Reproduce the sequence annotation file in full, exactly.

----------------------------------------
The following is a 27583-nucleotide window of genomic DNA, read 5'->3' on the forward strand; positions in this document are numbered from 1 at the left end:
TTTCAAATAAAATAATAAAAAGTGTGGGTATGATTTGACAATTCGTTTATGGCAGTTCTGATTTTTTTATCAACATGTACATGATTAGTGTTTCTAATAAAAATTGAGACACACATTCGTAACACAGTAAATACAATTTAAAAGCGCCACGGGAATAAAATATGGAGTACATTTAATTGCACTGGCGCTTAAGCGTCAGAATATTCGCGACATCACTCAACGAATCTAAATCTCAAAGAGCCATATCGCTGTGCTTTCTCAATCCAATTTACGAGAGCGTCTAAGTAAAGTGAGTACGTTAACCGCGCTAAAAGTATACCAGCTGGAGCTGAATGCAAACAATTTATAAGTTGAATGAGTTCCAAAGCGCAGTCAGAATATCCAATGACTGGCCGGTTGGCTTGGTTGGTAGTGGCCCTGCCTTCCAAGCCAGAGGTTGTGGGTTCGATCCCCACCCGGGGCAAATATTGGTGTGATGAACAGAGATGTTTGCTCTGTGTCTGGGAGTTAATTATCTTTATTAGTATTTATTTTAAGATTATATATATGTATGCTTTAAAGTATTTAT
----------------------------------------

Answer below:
The following is a 27583-nucleotide window of genomic DNA, read 5'->3' on the forward strand; positions in this document are numbered from 1 at the left end:
TTTCAAATAAAATAATAAAAAGTGTGGGTATGATTTGACAATTCGTTTATGGCAGTTCTGATTTTTTTATCAACATGTACATGATTAGTGTTTCTAATAAAAATTGAGACACACATTCGTAACACAGTAAATACAATTTAAAAGCGCCACGGGAATAAAATATGGAGTACATTTAATTGCACTGGCGCTTAAGCGTCAGAATATTCGCGACATCACTCAACGAATCTAAATCTCAAAGAGCCATATCGCTGTGCTTTCTCAATCCAATTTACGAGAGCGTCTAAGTAAAGTGAGTACGTTAACCGCGCTAAAAGTATACCAGCTGGAGCTGAATGCAAACAATTTATAAGTTGAATGAGTTCCAAAGCGCAGTCAGAATATCCAATGACTGGCCGGTTGGCTTGGTTGGTAGTGGCCCTGCCTTCCAAGCCAGAGGTTGTGGGTTCGATCCCCACCCGGGGCAAATATTGGTGTGATGAACAGAGATGTTTGCTCTGTGTCTGGGAGTTAATTATCTTTATTAGTATTTATTTTAAGATTATATATATGTATGCTTTAAAGTATTTAT